Many years ago I read Anders Nyrgren’s book Agape and Eros. His book was more than a narrow study of two Greek words for two different types of love-agape and eros. Rather he was arguing that there is a love that comes from above, from God, agape love and a love that begins below, human love. While Nyrgren has his critics I think he makes a helpful point. There is the kind of love that begins with God and the kind of love that begins with self. One is essentially God centred while the other can be self-centred. Maybe it’s a bit like a story Jesus told about two people praying, a Pharisee and a tax collector (Luke 18). In the story both come to the temple, both pray, but their prayers come from very different places and so their lives are lived out in two very different ways. The tax collector, probably a collaborator of the Roman occupiers, would have been deeply resented by most of the occupied population of Palestine. Tax collectors were known as having an unsavoury reputation; they lined their own pockets by overcharging and exploiting their position. The Pharisee by contrast was highly respected, a pillar of society, morally upright and in a position of influence. He was punctilious and devout .Moreover he was proud of his religious practice, parading it like a virtue.

The Pharisee was proud and self-sufficient. This led to a sense of self-congratulation and ultimately self-delusion. By contrast the tax collector was humble, deeply aware of the flaws in his humanity and painfully aware of what he had become. While the Pharisee looked to himself, the tax collector looked to God. The Pharisee wanted applause and recognition from others, while the tax collector wanted grace and forgiveness from God. One loved himself too much while the other knew he needed the love of God. The parable points to two kinds of love and two sources of love; human and divine. Not every expression of love is a good love. Like any gift from God, love can be distorted, misused and misdirected. At worse it can become narcissistic.

Yes the world needs love, but not any kind of love. The best kind is the one we find in the life, death and resurrection of Jesus. This holy love brings the best out in us and in others: and has the potential to bring healing, forgiveness and reconciliation to our broken world. This love is the love of Christ. I don’t know about you but I need more of it.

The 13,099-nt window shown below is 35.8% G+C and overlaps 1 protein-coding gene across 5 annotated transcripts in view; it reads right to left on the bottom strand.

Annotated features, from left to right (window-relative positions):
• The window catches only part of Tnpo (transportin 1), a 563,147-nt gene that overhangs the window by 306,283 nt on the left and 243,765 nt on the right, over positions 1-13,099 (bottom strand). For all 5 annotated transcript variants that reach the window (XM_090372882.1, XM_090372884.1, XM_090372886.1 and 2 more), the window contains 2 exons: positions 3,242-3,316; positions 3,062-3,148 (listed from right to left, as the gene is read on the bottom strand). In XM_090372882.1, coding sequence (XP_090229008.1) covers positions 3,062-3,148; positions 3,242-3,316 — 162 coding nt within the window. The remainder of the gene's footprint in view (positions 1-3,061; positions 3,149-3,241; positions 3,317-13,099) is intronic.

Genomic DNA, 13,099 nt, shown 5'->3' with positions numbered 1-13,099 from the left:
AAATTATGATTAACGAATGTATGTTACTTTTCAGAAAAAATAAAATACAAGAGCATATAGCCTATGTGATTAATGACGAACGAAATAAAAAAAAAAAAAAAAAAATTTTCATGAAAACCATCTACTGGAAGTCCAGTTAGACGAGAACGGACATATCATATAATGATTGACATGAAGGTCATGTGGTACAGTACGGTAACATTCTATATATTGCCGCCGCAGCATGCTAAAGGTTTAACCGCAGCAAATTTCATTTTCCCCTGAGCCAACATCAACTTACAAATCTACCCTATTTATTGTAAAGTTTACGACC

Sixty thousand thoughts

Presbytery May 2016 – the general secretary, the moderator and the moderator's chaplain

Presbytery May 2016 – the general secretary, the moderator and the moderator’s chaplain

Sixty thousand thoughts

The human mind is amazing. Recent research is telling us all kinds of fascinating things about our minds. Let’s look at three insights and their implications.

Experts estimate that we have fifty to seventy thousand thoughts per day. That a lot of thoughts. I will work with 60,000 as a happy medium. Psychologists point out that the vast majority of these thoughts are habitual. In other words, they’re the same thoughts we had yesterday, and the day before yesterday, and the day before that. This suggests that very easily our minds can become stale and need to be regularly renewed. One way of overcoming stale habitual thinking is to take on a learning mindset. We can make it our goal to learn something new every day. We can learn from many different sources: books, newspapers, the media, TED talks, the Bible, conversations. We can learn new things by simply walking down the street with open and inquiring minds. The French poet Jacques Reda used to walk the streets of Paris with the intention of seeing one new thing each day. In so doing he renewed his love for his city and kept his mind from falling into habitual thinking which is a death trap if you are a poet. For Christ-followers the call to a renewed mind is found all over Scripture. Clearly God does not want our minds to stagnate. I think St Paul was on to something when he wrote to the Romans that we need to present ourselves to God worshipfully and thus be transformed by the renewal of our minds (Romans 12:2). One way I try to do that is to read a passage of Scripture every day and ask the Spirit to help me understand it and allow this fresh God-thought percolate in my mind.

Other research points out that only twelve percent of our thoughts are focused on the future. That might be good if our future-focused thoughts range from low grade anxiety to full-fledged deep seated fear. Our thoughts about the future can be catastrophized over what might or might not be ahead. The less we do this kind of thinking the better. If, however, we are people of faith, while fears and anxieties about the future are real, our faith in God brings with it a sense of hope. The best is yet to be. “Who can separate us from the love of Christ? Trouble, hardship, poverty, death and danger can’t” writes Paul (Romans 8:35). The future is never hopeless when God is part of our vision.

The third piece of mind research (the Cleveland Clinic) is that up to 80% of our thoughts are negative. That’s about 48,000 negative thoughts per day! And when we verbalize those negative thoughts, it compounds the problem. Thinking positively, and thinking aloud positive thoughts, is vital to our mental well-being. Again, for people of faith verbalizing our faith gives it power and credence. That’s why to say the Lord’s Prayer aloud, recite creeds aloud, listen to the voice of Scripture and sing songs of faith stimulate healthy minds. Moreover gossip and criticism tend to reinforce negativity while praise and encouragement, “words laced with grace” (Mark Patterson) fight off the tendency to think negatively. Long ago Rene Descartes said “I think, therefore I am”. Thinking is not everything but if the current research is anything to go by, our thinking will shape who we are and who we become.